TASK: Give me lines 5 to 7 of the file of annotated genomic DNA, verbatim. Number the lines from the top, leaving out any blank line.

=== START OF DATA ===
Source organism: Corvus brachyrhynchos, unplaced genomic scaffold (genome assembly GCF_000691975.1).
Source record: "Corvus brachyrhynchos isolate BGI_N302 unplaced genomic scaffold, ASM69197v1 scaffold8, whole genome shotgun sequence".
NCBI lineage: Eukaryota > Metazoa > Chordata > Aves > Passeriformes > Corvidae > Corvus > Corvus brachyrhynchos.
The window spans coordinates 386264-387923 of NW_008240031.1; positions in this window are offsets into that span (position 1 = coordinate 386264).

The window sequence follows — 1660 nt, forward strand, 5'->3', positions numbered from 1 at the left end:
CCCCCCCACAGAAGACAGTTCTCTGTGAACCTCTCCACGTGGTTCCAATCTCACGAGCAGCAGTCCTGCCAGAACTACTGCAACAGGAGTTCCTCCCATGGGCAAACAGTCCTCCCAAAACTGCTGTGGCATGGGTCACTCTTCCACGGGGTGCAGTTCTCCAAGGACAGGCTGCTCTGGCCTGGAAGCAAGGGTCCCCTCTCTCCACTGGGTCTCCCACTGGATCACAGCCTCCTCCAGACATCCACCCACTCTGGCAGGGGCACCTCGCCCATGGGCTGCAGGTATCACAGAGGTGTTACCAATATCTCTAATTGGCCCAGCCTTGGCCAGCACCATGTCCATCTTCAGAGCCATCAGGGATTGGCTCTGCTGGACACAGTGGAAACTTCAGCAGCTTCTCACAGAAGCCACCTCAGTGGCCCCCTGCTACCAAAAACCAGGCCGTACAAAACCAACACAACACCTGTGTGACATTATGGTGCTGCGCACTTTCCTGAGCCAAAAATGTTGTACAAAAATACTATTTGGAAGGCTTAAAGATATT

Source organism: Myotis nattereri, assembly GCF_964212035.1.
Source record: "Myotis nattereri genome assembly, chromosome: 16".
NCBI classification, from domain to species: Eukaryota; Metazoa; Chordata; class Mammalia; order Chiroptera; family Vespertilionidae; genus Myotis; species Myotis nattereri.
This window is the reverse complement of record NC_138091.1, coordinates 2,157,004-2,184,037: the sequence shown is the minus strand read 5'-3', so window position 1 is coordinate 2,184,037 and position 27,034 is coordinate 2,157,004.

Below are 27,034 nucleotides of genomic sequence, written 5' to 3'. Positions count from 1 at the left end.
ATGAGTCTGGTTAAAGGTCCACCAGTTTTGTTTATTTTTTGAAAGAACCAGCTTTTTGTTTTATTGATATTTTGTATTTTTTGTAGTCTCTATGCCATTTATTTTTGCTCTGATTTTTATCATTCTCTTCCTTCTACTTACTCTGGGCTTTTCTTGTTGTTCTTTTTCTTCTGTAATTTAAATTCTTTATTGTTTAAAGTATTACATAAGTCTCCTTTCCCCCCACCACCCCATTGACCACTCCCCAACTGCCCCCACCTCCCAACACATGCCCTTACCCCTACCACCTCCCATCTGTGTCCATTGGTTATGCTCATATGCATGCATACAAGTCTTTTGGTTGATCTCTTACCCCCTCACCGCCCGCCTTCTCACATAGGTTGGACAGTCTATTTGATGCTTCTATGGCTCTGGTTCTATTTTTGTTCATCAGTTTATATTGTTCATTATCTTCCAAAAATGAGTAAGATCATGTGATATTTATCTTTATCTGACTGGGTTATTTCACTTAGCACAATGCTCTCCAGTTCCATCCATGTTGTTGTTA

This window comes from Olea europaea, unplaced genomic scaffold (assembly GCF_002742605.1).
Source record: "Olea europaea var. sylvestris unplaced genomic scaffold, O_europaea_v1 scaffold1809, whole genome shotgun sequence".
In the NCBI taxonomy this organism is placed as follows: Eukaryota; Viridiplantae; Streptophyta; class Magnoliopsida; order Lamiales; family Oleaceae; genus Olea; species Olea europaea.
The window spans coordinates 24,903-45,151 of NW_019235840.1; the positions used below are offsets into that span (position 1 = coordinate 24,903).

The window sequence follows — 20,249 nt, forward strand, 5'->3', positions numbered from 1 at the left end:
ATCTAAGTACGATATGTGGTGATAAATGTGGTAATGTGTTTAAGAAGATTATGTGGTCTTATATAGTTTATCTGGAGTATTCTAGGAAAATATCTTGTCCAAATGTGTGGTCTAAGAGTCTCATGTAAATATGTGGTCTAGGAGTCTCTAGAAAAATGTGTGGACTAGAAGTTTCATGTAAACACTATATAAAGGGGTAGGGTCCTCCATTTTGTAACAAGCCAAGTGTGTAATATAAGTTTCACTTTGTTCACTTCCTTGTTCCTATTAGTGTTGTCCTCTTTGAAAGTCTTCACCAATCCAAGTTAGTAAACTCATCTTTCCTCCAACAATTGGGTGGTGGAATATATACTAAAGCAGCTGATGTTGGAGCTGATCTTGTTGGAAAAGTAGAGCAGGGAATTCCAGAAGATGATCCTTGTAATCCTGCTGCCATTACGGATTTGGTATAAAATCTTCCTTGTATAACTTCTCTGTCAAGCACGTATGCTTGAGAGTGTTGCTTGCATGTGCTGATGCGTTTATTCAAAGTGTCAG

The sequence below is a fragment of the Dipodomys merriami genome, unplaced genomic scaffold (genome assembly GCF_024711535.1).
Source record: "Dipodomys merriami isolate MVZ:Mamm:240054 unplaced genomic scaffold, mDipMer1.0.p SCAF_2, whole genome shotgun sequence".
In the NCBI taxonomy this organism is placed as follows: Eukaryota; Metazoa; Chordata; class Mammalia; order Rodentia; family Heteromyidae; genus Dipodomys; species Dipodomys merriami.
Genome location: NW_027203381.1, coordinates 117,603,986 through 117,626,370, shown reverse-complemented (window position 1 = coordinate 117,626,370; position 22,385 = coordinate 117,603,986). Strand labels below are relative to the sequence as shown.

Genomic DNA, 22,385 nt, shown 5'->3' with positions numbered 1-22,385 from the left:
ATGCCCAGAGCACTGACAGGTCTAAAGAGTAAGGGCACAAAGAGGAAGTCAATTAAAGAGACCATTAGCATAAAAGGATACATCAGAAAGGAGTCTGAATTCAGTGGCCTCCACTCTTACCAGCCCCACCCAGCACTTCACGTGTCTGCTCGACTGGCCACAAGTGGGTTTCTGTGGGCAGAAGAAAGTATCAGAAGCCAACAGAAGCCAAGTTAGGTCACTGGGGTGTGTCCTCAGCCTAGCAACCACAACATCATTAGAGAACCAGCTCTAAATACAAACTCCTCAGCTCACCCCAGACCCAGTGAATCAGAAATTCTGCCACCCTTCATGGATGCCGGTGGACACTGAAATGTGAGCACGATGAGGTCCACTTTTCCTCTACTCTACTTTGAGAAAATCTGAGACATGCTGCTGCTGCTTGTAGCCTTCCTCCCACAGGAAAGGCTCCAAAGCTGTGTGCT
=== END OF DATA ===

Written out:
The window sequence follows — 1660 nt, forward strand, 5'->3', positions numbered from 1 at the left end:
CCCCCCCACAGAAGACAGTTCTCTGTGAACCTCTCCACGTGGTTCCAATCTCACGAGCAGCAGTCCTGCCAGAACTACTGCAACAGGAGTTCCTCCCATGGGCAAACAGTCCTCCCAAAACTGCTGTGGCATGGGTCACTCTTCCACGGGGTGCAGTTCTCCAAGGACAGGCTGCTCTGGCCTGGAAGCAAGGGTCCCCTCTCTCCACTGGGTCTCCCACTGGATCACAGCCTCCTCCAGACATCCACCCACTCTGGCAGGGGCACCTCGCCCATGGGCTGCAGGTATCACAGAGGTGTTACCAATATCTCTAATTGGCCCAGCCTTGGCCAGCACCATGTCCATCTTCAGAGCCATCAGGGATTGGCTCTGCTGGACACAGTGGAAACTTCAGCAGCTTCTCACAGAAGCCACCTCAGTGGCCCCCTGCTACCAAAAACCAGGCCGTACAAAACCAACACAACACCTGTGTGACATTATGGTGCTGCGCACTTTCCTGAGCCAAAAATGTTGTACAAAAATACTATTTGGAAGGCTTAAAGATATT

Source organism: Myotis nattereri, assembly GCF_964212035.1.